The museum "does not own the building and has no contractual responsibility to operate or maintain it," according to the news release.

A spokesman for Stephens referred the Arkansas Democrat-Gazette to John E. Tull III, the attorney for the museum Foundation, who said "no comment" regarding the lawsuit.

Six heirs of Adolphine Fletcher Terry and Mary Fletcher Drennan filed a lawsuit Oct. 20 saying the Pike-Fletcher-Terry House has been neglected and fallen into disrepair, which violates the conditions set forth in the deed.

Plaintiffs in the lawsuit are Susan Terry Borne, Elizabeth Terry Foti, Mary Catherine Drennan, Leonard John Drennan III, Margaret Yatsevitch and Michael Yatsevitch.

Their attorney is Richard H. Mays of Little Rock.

Claiming breach of contract, the heirs will take the building back if it's accompanied by the endowment, which could be used to restore the house.

Tull wrote in an answer to the complaint that the heirs can't legally recover money they didn't donate, and they lack standing to force an accounting of Foundation donations.

The initial $1 million for the endowment came from the estate of former Gov. Winthrop Rockefeller, according to court filings.

The money was to be used for "the purpose of endowing the operation of the Pike-Fletcher-Terry House," according to an Oct. 1, 1984, letter from Marion Burton, a co-trustee of the Winthrop Rockefeller Charitable Trust, to Robert Shults, who was an attorney for the museum and Foundation. The letter is included as an exhibit with the amended complaint.

[DOCUMENT: Read the amended complaint in the lawsuit »]

The amended complaint includes letters and news releases that weren't exhibits filed with the original complaint on Oct. 20. But no contract regarding details of how the endowment would be spent was included with either filing.

In addition to wanting attorneys fees, in the amended complaint, the plaintiffs are seeking an accounting of rental income generated by the Pike-Fletcher-Terry House.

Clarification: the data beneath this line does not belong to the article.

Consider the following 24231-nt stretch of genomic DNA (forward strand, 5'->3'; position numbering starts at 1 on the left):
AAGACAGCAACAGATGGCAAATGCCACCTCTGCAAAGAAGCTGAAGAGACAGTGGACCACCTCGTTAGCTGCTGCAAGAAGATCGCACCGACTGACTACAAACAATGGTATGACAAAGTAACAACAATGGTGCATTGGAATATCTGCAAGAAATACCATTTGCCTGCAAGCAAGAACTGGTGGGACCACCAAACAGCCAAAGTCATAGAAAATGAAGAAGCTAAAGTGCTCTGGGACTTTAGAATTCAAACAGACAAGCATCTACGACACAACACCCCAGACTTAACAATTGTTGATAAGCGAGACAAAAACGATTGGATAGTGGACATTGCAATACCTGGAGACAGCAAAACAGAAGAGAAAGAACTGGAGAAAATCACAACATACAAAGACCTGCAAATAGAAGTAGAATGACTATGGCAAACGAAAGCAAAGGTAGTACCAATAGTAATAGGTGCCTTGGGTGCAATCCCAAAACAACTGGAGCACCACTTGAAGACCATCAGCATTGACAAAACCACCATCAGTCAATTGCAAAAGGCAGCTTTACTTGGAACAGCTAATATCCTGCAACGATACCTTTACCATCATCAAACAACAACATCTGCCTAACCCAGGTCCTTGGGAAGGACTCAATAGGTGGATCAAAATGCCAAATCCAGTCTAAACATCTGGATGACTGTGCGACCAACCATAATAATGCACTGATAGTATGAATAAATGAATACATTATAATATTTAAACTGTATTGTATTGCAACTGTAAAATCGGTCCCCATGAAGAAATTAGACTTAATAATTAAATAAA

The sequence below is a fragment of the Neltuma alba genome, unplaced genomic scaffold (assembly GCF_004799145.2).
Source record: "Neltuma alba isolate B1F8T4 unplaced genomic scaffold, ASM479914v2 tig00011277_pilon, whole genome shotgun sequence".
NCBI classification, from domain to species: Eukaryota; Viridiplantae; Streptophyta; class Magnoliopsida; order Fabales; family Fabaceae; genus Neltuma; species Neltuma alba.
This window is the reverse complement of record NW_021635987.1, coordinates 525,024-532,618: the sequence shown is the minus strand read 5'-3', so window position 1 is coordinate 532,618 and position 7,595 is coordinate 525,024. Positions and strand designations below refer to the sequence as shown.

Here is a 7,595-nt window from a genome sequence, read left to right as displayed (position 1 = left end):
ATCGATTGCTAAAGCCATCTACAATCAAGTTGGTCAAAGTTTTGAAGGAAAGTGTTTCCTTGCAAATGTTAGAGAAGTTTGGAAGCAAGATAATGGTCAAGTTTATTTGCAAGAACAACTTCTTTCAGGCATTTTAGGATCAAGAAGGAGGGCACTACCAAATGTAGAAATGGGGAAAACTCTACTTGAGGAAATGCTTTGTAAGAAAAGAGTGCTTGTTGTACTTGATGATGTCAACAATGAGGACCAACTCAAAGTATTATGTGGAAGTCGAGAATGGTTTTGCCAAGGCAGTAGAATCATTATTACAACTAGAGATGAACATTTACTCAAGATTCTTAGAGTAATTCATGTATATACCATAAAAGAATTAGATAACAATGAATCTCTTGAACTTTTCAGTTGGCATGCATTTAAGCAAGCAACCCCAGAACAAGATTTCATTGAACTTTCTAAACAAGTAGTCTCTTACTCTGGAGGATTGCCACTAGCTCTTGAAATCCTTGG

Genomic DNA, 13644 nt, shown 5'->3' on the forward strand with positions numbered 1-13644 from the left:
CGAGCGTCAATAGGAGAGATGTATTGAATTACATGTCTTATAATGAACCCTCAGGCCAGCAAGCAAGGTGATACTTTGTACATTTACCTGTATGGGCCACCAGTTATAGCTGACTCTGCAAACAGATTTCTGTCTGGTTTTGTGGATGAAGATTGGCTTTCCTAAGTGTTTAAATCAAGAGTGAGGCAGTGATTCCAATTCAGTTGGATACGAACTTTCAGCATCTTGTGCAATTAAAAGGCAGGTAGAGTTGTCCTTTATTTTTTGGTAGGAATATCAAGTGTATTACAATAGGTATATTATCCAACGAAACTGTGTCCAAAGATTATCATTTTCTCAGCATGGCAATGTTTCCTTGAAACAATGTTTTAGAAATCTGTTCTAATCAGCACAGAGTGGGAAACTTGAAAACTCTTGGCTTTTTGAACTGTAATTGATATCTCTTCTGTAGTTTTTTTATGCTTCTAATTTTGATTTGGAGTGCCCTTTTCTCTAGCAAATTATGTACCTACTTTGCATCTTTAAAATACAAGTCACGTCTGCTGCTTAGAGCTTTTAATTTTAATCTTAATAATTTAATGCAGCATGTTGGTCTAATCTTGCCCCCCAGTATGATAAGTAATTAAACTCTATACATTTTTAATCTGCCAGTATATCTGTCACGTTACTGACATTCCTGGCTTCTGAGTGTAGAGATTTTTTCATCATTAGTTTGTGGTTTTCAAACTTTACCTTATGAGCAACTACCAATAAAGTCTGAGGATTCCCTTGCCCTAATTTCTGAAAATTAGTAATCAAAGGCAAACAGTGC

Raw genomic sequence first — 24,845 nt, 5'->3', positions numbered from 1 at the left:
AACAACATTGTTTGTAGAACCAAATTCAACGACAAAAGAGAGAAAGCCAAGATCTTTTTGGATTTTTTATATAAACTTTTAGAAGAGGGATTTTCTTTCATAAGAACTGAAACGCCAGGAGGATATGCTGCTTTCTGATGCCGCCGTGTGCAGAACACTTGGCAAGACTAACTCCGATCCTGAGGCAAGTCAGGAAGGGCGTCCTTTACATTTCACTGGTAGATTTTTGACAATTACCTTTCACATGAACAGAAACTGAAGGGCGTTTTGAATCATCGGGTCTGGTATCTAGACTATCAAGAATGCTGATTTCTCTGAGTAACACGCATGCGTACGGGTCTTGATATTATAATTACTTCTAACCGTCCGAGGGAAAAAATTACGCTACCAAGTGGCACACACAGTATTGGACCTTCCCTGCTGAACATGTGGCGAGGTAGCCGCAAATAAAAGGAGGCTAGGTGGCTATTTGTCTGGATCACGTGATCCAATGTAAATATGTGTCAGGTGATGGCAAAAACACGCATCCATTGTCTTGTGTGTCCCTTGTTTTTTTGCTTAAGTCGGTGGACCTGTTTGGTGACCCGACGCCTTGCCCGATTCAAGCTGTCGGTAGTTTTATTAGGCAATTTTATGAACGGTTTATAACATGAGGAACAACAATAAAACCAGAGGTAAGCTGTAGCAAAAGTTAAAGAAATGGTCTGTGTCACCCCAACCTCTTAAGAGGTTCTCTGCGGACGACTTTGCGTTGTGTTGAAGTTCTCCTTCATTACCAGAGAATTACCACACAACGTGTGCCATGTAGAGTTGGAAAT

"Such charges were not used by the Museum for the maintenance of the Property as required by the provisions of the Deed, but were used by the Museum and the Foundation for operating expenses or other purposes not related to the Property," wrote Mays. "The Defendants should be required to account for all use charges, fees and rentals, and the expenditure of such funds by them, and the Defendants be required to pay into the Endowment Fund for the Property all such income that was expended in violation of the restriction and condition contained in the Deed."

The house was built in 1840 for Albert Pike, who became a general in the Confederate Army, established a national reputation as an attorney and was one of the founders of the national Masonic fraternal organization, according to the lawsuit.

Later, the house was occupied by the family of Capt. John Gould Fletcher, a member of the Capitol Guards during the Civil War who became mayor of Little Rock and Pulaski County sheriff, according to the court filing. His son, John Gould Fletcher Jr., won the Pulitzer Prize for poetry in 1939.

More recently, Congressman David D. Terry and his family lived in the house.

His wife, Alolphine Fletcher Terry, was instrumental in forming the Women's Emergency Committee to Open Our Schools, which opposed former Gov. Orval Faubus' resistance to the desegregation of Little Rock Central High School in 1958, Mays wrote in a news release. The work led to the recall of three segregationist members of the School Board and the reopening of the Little Rock schools, according to the lawsuit.

The Women's Emergency Committee met in the Pike-Fletcher-Terry House, and members' names are etched on windows of the room where the meetings took place.